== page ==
It means the security barriers need to come down, not just in the streets around the conference centers but in the minds of a political class who fear debate, difference and democracy, rather than cherish it. Let the people and the ideas in – open up and out. Have votes. Why, for instance, isn’t the Labour conference being billed as the Forum for Responsible Capitalism? Give it a theme, let anyone come and discuss a skeleton paper and add their ideas and thoughts – you could build a manifesto in a week with a few flip charts and post-it notes. Why not? Because the parties don’t trust their own members, let alone the public.

But every leader's speech will call for a new politics and the public will spot the yawning gap between what they say and what they do – that’s, of course, if they bother to pay any attention at all.

Party conferences - "as stage managed as the Kremlin on May Day." Photograph: Getty Images.

Neal Lawson is chair of the pressure group Compass, which brings together progressives from all parties and none. His views on internal Labour matters are personal ones. 

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Donald Trump vs Barack Obama: How the inauguration speeches compared

We compared the two presidents on trade, foreign affairs and climate change – so you (really, really) don't have to.

After watching Donald Trump's inaugural address, what better way to get rid of the last few dregs of hope than by comparing what he said with Barack Obama's address from 2009? 

Both thanked the previous President, with Trump calling the Obamas "magnificent", and pledged to reform Washington, but the comparison ended there. 

Here is what each of them said: 

On American jobs

Obama:

The state of our economy calls for action, bold and swift.  And we will act, not only to create new jobs, but to lay a new foundation for growth.  We will build the roads and bridges, the electric grids and digital lines that feed our commerce and bind us together.  We'll restore science to its rightful place, and wield technology's wonders to raise health care's quality and lower its cost.  We will harness the sun and the winds and the soil to fuel our cars and run our factories.  And we will transform our schools and colleges and universities to meet the demands of a new age.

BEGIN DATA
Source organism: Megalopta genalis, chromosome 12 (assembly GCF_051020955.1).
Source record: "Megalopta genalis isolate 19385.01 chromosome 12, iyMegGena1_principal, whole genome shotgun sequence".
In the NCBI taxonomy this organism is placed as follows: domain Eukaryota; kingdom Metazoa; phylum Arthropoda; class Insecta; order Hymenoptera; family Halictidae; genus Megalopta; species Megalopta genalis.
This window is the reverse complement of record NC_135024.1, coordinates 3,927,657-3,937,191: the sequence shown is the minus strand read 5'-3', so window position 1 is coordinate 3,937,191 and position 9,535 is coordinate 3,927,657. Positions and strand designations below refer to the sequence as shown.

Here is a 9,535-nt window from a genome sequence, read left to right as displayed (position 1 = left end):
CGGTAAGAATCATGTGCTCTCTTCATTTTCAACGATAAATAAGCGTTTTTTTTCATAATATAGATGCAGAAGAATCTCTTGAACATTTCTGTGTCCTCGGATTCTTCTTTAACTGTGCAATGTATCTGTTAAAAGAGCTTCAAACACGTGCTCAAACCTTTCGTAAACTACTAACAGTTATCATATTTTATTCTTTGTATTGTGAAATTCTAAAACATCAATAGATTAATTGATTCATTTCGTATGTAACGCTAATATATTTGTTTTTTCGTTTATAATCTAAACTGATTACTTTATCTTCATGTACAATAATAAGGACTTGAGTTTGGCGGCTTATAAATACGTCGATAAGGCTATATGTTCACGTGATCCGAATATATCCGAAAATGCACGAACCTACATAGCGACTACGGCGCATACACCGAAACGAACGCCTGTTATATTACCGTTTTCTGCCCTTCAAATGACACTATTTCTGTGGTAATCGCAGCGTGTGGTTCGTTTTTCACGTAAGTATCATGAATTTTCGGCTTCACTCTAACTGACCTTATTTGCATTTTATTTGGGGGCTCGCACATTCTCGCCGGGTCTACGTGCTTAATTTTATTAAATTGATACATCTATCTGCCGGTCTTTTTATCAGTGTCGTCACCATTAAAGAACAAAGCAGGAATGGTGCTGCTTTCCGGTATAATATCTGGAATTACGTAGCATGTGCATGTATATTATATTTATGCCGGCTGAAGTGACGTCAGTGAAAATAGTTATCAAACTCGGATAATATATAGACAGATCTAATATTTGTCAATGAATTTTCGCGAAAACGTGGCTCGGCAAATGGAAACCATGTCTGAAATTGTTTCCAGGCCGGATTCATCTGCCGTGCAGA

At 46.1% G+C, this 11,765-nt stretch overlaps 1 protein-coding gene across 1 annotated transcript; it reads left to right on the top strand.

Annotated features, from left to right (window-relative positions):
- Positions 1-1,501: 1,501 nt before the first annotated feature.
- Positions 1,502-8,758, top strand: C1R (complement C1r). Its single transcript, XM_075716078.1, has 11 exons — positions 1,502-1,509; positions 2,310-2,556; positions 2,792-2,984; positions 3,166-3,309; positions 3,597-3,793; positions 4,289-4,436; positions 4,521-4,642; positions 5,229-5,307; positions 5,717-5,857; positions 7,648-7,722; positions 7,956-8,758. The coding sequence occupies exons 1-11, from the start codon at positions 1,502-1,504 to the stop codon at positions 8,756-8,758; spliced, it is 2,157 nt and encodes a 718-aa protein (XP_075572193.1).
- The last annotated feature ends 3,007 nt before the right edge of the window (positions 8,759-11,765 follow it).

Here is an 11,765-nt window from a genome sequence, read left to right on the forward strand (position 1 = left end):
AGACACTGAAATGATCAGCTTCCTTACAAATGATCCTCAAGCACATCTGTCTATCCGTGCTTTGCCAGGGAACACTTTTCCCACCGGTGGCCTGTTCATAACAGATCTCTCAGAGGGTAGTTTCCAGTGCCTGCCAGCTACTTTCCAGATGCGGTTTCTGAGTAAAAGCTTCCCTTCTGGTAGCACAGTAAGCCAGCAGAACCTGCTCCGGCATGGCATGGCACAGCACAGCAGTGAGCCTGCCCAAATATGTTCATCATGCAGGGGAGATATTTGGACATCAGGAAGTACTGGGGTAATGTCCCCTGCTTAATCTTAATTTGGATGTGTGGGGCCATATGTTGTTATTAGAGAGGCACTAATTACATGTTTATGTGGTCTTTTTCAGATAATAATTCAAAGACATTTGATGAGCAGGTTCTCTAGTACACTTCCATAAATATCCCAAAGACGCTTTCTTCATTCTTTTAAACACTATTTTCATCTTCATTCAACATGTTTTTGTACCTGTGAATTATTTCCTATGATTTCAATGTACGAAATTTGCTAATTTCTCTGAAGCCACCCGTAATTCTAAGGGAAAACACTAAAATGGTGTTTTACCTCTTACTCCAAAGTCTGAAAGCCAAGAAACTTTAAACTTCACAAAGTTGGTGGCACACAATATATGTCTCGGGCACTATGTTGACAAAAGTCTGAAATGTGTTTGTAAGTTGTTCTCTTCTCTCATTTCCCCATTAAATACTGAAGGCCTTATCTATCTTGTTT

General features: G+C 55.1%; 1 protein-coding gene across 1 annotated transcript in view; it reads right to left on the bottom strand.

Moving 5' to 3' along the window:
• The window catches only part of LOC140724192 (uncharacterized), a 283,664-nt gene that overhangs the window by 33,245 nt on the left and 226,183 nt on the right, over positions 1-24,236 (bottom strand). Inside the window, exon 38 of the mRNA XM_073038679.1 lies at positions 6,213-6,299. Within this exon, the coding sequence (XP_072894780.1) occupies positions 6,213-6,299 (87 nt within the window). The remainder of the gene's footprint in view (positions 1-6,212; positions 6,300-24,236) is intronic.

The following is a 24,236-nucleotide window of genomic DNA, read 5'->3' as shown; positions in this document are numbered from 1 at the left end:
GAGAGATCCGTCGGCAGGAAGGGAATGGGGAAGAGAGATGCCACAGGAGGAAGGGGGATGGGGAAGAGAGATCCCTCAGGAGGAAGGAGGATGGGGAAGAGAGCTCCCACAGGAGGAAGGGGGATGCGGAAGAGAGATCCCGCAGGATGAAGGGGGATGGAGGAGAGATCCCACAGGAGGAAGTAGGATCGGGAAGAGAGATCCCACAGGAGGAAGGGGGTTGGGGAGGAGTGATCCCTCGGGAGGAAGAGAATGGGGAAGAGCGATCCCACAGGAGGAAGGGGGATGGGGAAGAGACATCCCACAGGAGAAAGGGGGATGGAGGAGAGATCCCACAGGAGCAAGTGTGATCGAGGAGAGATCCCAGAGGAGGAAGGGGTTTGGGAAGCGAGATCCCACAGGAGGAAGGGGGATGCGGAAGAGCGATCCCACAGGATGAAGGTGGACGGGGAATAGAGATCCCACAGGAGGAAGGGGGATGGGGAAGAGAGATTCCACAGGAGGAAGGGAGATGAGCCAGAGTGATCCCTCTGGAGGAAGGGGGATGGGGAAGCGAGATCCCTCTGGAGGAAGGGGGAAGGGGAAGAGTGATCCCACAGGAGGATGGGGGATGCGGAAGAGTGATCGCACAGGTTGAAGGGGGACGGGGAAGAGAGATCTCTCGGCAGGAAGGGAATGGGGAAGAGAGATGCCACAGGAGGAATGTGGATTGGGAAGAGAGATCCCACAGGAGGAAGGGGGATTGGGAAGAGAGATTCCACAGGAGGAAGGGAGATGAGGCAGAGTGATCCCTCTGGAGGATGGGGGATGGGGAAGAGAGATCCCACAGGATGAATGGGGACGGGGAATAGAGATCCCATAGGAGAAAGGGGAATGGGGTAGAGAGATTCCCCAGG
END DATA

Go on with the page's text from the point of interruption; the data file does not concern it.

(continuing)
Trump:

For many decades we've enriched foreign industry at the expense of American industry, subsidized the armies of other countries while allowing for the very sad depletion of our military.

One by one, the factories shuttered and left our shores with not even a thought about the millions and millions of American workers that were left behind.

Obama had a plan for growth. Trump just blames the rest of the world...

On global warming

Obama:

With old friends and former foes, we'll work tirelessly to lessen the nuclear threat, and roll back the specter of a warming planet.

Trump:

On the Middle East:

Obama:

To the Muslim world, we seek a new way forward, based on mutual interest and mutual respect. To those leaders around the globe who seek to sow conflict, or blame their society's ills on the West, know that your people will judge you on what you can build, not what you destroy. 

Trump:

We will re-enforce old alliances and form new ones and unite the civilized world against radical Islamic terrorism, which we will eradicate completely from the face of the earth.

On “greatness”

Obama:

In reaffirming the greatness of our nation we understand that greatness is never a given. It must be earned.

Trump:

America will start winning again, winning like never before.

 

On trade

Obama:

This is the journey we continue today.  We remain the most prosperous, powerful nation on Earth.  Our workers are no less productive than when this crisis began.  Our minds are no less inventive, our goods and services no less needed than they were last week, or last month, or last year.  Our capacity remains undiminished.  

Trump:

We must protect our borders from the ravages of other countries making our product, stealing our companies and destroying our jobs.

Protection will lead to great prosperity and strength. I will fight for you with every breath in my body, and I will never ever let you down.

Stephanie Boland is digital assistant at the New Statesman. She tweets at @stephanieboland